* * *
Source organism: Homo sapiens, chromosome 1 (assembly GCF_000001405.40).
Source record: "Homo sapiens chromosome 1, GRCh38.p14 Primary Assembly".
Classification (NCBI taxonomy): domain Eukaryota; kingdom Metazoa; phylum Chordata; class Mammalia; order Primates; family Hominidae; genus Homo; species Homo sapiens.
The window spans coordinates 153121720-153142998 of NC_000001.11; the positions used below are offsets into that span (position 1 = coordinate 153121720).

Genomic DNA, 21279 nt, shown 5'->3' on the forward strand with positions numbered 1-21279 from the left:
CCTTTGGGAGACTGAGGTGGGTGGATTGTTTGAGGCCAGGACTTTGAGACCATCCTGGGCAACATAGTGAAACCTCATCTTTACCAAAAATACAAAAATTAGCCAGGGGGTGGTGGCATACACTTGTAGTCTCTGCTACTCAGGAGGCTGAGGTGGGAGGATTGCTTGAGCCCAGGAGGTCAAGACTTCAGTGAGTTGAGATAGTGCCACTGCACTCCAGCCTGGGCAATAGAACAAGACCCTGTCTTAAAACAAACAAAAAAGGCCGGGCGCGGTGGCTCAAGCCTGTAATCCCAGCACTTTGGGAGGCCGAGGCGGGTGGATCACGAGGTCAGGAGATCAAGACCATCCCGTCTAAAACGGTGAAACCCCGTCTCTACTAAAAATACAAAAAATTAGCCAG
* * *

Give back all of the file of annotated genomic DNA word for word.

Source organism: Homo sapiens, chromosome 1 (assembly GCF_000001405.40).
Source record: "Homo sapiens chromosome 1, GRCh38.p14 Primary Assembly".
Classification (NCBI taxonomy): domain Eukaryota; kingdom Metazoa; phylum Chordata; class Mammalia; order Primates; family Hominidae; genus Homo; species Homo sapiens.
The window spans coordinates 153121720-153142998 of NC_000001.11; the positions used below are offsets into that span (position 1 = coordinate 153121720).

Genomic DNA, 21279 nt, shown 5'->3' on the forward strand with positions numbered 1-21279 from the left:
CCTTTGGGAGACTGAGGTGGGTGGATTGTTTGAGGCCAGGACTTTGAGACCATCCTGGGCAACATAGTGAAACCTCATCTTTACCAAAAATACAAAAATTAGCCAGGGGGTGGTGGCATACACTTGTAGTCTCTGCTACTCAGGAGGCTGAGGTGGGAGGATTGCTTGAGCCCAGGAGGTCAAGACTTCAGTGAGTTGAGATAGTGCCACTGCACTCCAGCCTGGGCAATAGAACAAGACCCTGTCTTAAAACAAACAAAAAAGGCCGGGCGCGGTGGCTCAAGCCTGTAATCCCAGCACTTTGGGAGGCCGAGGCGGGTGGATCACGAGGTCAGGAGATCAAGACCATCCCGTCTAAAACGGTGAAACCCCGTCTCTACTAAAAATACAAAAAATTAGCCAG